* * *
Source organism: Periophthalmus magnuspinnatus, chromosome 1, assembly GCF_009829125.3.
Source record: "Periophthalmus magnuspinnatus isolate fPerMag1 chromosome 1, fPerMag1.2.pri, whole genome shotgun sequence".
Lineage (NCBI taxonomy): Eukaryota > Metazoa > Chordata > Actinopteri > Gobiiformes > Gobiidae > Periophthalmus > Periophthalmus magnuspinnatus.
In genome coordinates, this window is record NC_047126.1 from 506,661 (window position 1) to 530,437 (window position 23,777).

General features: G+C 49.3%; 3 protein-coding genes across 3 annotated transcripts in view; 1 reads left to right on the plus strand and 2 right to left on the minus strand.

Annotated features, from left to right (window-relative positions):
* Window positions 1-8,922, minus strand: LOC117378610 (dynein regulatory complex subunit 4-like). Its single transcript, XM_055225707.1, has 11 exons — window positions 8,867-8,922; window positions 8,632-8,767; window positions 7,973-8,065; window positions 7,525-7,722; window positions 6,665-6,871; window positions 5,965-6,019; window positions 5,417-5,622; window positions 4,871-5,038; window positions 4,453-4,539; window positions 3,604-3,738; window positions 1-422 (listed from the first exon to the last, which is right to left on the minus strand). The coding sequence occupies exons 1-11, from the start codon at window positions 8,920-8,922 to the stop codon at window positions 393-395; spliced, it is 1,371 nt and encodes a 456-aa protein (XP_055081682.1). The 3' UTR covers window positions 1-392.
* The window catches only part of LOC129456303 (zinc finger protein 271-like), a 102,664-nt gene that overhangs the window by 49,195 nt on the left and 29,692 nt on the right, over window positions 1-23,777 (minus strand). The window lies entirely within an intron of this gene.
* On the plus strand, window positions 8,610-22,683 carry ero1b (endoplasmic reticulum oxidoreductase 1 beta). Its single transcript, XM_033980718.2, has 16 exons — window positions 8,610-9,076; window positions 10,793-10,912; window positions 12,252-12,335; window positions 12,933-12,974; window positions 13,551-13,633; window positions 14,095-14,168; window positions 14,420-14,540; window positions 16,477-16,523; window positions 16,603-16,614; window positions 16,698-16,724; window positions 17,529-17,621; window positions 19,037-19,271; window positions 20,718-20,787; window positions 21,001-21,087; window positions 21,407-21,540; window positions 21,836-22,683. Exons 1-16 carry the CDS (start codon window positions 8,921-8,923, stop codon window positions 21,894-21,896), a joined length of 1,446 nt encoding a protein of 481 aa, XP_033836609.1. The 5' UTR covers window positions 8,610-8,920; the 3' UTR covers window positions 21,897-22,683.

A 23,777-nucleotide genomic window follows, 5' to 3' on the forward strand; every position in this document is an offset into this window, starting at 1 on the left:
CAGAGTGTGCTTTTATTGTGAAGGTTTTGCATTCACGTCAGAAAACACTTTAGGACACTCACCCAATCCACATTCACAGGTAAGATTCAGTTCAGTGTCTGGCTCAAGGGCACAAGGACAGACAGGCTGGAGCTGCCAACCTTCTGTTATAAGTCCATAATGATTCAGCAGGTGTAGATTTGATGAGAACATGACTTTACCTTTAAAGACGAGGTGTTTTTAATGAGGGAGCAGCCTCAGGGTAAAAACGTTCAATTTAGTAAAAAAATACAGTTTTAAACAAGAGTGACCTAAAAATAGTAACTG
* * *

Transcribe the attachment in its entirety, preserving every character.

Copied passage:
Source organism: Periophthalmus magnuspinnatus, chromosome 1, assembly GCF_009829125.3.
Source record: "Periophthalmus magnuspinnatus isolate fPerMag1 chromosome 1, fPerMag1.2.pri, whole genome shotgun sequence".
Lineage (NCBI taxonomy): Eukaryota > Metazoa > Chordata > Actinopteri > Gobiiformes > Gobiidae > Periophthalmus > Periophthalmus magnuspinnatus.
In genome coordinates, this window is record NC_047126.1 from 506,661 (window position 1) to 530,437 (window position 23,777).

General features: G+C 49.3%; 3 protein-coding genes across 3 annotated transcripts in view; 1 reads left to right on the plus strand and 2 right to left on the minus strand.

Annotated features, from left to right (window-relative positions):
* Window positions 1-8,922, minus strand: LOC117378610 (dynein regulatory complex subunit 4-like). Its single transcript, XM_055225707.1, has 11 exons — window positions 8,867-8,922; window positions 8,632-8,767; window positions 7,973-8,065; window positions 7,525-7,722; window positions 6,665-6,871; window positions 5,965-6,019; window positions 5,417-5,622; window positions 4,871-5,038; window positions 4,453-4,539; window positions 3,604-3,738; window positions 1-422 (listed from the first exon to the last, which is right to left on the minus strand). The coding sequence occupies exons 1-11, from the start codon at window positions 8,920-8,922 to the stop codon at window positions 393-395; spliced, it is 1,371 nt and encodes a 456-aa protein (XP_055081682.1). The 3' UTR covers window positions 1-392.
* The window catches only part of LOC129456303 (zinc finger protein 271-like), a 102,664-nt gene that overhangs the window by 49,195 nt on the left and 29,692 nt on the right, over window positions 1-23,777 (minus strand). The window lies entirely within an intron of this gene.
* On the plus strand, window positions 8,610-22,683 carry ero1b (endoplasmic reticulum oxidoreductase 1 beta). Its single transcript, XM_033980718.2, has 16 exons — window positions 8,610-9,076; window positions 10,793-10,912; window positions 12,252-12,335; window positions 12,933-12,974; window positions 13,551-13,633; window positions 14,095-14,168; window positions 14,420-14,540; window positions 16,477-16,523; window positions 16,603-16,614; window positions 16,698-16,724; window positions 17,529-17,621; window positions 19,037-19,271; window positions 20,718-20,787; window positions 21,001-21,087; window positions 21,407-21,540; window positions 21,836-22,683. Exons 1-16 carry the CDS (start codon window positions 8,921-8,923, stop codon window positions 21,894-21,896), a joined length of 1,446 nt encoding a protein of 481 aa, XP_033836609.1. The 5' UTR covers window positions 8,610-8,920; the 3' UTR covers window positions 21,897-22,683.

A 23,777-nucleotide genomic window follows, 5' to 3' on the forward strand; every position in this document is an offset into this window, starting at 1 on the left:
CAGAGTGTGCTTTTATTGTGAAGGTTTTGCATTCACGTCAGAAAACACTTTAGGACACTCACCCAATCCACATTCACAGGTAAGATTCAGTTCAGTGTCTGGCTCAAGGGCACAAGGACAGACAGGCTGGAGCTGCCAACCTTCTGTTATAAGTCCATAATGATTCAGCAGGTGTAGATTTGATGAGAACATGACTTTACCTTTAAAGACGAGGTGTTTTTAATGAGGGAGCAGCCTCAGGGTAAAAACGTTCAATTTAGTAAAAAAATACAGTTTTAAACAAGAGTGACCTAAAAATAGTAACTG